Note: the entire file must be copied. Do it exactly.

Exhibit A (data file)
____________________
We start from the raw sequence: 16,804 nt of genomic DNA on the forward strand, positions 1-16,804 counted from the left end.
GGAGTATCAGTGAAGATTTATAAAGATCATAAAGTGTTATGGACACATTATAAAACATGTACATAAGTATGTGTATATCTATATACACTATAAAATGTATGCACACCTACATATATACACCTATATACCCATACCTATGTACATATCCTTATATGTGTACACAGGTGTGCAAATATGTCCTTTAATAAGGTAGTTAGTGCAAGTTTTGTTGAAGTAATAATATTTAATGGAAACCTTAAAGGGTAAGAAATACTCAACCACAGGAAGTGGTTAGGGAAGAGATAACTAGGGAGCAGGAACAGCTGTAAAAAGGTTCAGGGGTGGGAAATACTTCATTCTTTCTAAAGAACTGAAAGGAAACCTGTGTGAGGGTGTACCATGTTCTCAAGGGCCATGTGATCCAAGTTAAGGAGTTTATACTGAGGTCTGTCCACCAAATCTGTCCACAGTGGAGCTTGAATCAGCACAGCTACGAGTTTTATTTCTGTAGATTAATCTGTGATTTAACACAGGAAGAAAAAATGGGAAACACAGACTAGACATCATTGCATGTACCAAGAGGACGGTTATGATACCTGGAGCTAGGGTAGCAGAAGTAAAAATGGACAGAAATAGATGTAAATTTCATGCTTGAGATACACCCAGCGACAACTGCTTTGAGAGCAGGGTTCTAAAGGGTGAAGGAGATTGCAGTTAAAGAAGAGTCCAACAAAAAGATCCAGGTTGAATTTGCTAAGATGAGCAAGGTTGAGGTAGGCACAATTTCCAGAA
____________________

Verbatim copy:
We start from the raw sequence: 16,804 nt of genomic DNA on the forward strand, positions 1-16,804 counted from the left end.
GGAGTATCAGTGAAGATTTATAAAGATCATAAAGTGTTATGGACACATTATAAAACATGTACATAAGTATGTGTATATCTATATACACTATAAAATGTATGCACACCTACATATATACACCTATATACCCATACCTATGTACATATCCTTATATGTGTACACAGGTGTGCAAATATGTCCTTTAATAAGGTAGTTAGTGCAAGTTTTGTTGAAGTAATAATATTTAATGGAAACCTTAAAGGGTAAGAAATACTCAACCACAGGAAGTGGTTAGGGAAGAGATAACTAGGGAGCAGGAACAGCTGTAAAAAGGTTCAGGGGTGGGAAATACTTCATTCTTTCTAAAGAACTGAAAGGAAACCTGTGTGAGGGTGTACCATGTTCTCAAGGGCCATGTGATCCAAGTTAAGGAGTTTATACTGAGGTCTGTCCACCAAATCTGTCCACAGTGGAGCTTGAATCAGCACAGCTACGAGTTTTATTTCTGTAGATTAATCTGTGATTTAACACAGGAAGAAAAAATGGGAAACACAGACTAGACATCATTGCATGTACCAAGAGGACGGTTATGATACCTGGAGCTAGGGTAGCAGAAGTAAAAATGGACAGAAATAGATGTAAATTTCATGCTTGAGATACACCCAGCGACAACTGCTTTGAGAGCAGGGTTCTAAAGGGTGAAGGAGATTGCAGTTAAAGAAGAGTCCAACAAAAAGATCCAGGTTGAATTTGCTAAGATGAGCAAGGTTGAGGTAGGCACAATTTCCAGAA